Three more people were found alive in Shakahola forest on Saturday, amid a search for survivors of killings linked to cult leader Paul Mackenzie, raising the number of people rescued so far to 61.
Coast Regional Commissioner Rhoda Onyancha made the announcement, saying the three were adult women.
In another update on Saturday, Martin Nyuguto, the homicide director at the Directorate of Criminal Investigations, said exhumations will resume on Monday.
The exhumations were expected to resume on Saturday, as announced the previous day by Chief Government Pathologist Johansen Oduor, who completed examining a total of 112 bodies over five days.
Dr Oduor said they would focus on exhumations, but that this was dependent on weather conditions and the state of the grounds. The exercise was suspended due to heavy rains, hence the start of the postmortems at the Malindi Sub-county Hospital morgue.
Dr Oduor said the majority of the 112 people died from starvation and some strangulation.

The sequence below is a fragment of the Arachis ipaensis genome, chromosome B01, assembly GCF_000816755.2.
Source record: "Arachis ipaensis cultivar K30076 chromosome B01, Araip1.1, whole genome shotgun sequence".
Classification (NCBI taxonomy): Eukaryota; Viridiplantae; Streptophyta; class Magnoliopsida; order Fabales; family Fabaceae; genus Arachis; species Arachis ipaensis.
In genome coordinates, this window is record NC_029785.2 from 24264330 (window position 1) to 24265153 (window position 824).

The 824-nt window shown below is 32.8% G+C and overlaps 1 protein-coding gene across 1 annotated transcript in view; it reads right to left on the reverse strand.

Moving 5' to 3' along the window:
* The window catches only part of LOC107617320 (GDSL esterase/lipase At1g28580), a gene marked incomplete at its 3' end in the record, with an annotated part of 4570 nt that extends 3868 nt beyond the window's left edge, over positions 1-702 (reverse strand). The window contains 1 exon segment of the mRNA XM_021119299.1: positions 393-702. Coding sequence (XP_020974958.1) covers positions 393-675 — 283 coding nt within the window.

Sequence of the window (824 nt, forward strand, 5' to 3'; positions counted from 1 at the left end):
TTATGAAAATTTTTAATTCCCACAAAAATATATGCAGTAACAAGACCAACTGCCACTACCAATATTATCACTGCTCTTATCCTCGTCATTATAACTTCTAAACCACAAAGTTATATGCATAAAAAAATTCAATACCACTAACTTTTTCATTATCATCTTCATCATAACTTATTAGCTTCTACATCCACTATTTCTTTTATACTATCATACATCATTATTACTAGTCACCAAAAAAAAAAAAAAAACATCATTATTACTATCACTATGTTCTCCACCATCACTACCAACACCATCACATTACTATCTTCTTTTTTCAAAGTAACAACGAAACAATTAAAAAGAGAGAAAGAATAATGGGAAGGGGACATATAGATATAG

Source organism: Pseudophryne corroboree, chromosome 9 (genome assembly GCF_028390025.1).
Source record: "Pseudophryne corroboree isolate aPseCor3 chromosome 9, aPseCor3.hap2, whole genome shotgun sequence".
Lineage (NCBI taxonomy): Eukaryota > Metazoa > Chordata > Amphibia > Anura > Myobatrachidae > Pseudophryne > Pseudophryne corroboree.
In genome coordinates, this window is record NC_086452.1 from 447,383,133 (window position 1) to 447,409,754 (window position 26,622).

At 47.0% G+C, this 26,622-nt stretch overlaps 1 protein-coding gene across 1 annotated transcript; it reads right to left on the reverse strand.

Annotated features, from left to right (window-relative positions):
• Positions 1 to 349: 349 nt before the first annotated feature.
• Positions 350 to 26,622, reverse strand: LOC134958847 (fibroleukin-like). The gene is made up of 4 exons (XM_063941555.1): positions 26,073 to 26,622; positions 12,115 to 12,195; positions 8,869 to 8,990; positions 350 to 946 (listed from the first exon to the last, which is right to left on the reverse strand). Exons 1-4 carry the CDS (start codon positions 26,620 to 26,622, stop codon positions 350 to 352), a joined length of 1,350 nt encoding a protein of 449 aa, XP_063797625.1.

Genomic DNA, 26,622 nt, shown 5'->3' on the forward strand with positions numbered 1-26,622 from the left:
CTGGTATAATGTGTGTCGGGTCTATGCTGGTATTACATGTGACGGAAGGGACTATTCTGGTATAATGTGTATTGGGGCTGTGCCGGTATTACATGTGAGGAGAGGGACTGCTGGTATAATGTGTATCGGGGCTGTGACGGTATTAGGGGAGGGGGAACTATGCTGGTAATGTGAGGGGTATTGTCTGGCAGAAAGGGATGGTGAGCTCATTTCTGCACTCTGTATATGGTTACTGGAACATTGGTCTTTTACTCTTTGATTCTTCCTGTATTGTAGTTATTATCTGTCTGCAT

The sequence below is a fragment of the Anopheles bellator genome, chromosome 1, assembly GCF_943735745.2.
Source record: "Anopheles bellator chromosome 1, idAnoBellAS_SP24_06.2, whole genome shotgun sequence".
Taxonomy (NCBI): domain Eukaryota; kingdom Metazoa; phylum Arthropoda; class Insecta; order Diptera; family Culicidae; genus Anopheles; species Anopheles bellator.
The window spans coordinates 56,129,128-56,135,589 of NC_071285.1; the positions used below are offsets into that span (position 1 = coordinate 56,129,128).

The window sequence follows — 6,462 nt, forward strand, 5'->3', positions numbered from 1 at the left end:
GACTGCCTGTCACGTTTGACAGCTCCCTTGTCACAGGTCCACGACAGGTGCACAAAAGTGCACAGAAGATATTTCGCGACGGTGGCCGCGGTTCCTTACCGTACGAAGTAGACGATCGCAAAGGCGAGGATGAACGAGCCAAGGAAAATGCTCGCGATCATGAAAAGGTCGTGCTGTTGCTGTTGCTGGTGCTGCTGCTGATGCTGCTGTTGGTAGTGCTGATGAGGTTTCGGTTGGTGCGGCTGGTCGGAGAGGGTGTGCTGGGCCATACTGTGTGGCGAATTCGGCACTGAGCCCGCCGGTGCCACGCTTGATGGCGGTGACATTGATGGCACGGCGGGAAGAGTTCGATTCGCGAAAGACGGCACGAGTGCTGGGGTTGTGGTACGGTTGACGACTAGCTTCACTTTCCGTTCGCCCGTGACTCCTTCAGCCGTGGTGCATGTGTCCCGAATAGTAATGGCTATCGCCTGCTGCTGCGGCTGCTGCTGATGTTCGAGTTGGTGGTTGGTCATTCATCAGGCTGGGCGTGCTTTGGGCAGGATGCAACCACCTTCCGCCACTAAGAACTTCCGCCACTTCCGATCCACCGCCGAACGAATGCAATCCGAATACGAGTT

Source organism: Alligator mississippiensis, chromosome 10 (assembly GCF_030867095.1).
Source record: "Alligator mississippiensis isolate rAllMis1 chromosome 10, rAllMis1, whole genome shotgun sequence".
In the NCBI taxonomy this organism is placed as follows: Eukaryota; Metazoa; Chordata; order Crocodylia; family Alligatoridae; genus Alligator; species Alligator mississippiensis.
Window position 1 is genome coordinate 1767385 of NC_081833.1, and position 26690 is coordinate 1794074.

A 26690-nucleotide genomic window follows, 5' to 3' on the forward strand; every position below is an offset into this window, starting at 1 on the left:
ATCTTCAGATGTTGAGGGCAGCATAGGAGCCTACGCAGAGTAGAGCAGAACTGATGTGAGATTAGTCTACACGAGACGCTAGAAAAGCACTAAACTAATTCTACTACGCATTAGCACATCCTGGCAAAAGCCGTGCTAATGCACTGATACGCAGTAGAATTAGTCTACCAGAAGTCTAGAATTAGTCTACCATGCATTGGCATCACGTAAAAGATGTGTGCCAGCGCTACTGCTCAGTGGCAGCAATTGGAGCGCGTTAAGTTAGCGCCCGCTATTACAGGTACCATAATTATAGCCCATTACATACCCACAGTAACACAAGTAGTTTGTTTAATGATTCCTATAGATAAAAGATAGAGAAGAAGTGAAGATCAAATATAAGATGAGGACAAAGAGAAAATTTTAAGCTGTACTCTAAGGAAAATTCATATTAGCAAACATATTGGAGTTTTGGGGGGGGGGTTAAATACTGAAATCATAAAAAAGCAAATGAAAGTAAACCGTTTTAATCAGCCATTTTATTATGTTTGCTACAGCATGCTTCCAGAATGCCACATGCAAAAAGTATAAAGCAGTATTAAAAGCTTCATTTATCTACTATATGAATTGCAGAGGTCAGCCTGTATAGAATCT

Mr Mackenzie is accused of convincing hundreds of his followers to starve themselves to death in order to see God.
On Friday, President William Ruto formed a Commission of Inquiry to probe the killings that have shocked the country, with more than 100 bodies dug out of mass graves on an 800-acre piece of land linekd to the cult leader.
Court of Appeal judge, Justice Jessie Lesiit, will chair the commission whose mandate will be to inquire into the deaths, torture and inhumane and degrading treatment of members and individuals linked to the Mackenzie-led Good News International Church in Malindi, Kilifi County.
The commissioners are Justice (Rtd) Mary Kasango, Dr Frank Njenga (psychiatrist), Mr Eric Gumbo, Bishop Catherine Mutua, Dr Jonathan Lodompui, Mr Wanyama Musiambu and Mr Albert Musasia.
The joint secretaries are Mr Oliver Karori and Ms Rachel Main, with Senior Counsel Kioko Kilukumi appointed as lead counsel, assisted by Ms Vivian Nyambeki and Mr Bahati Mwamuye.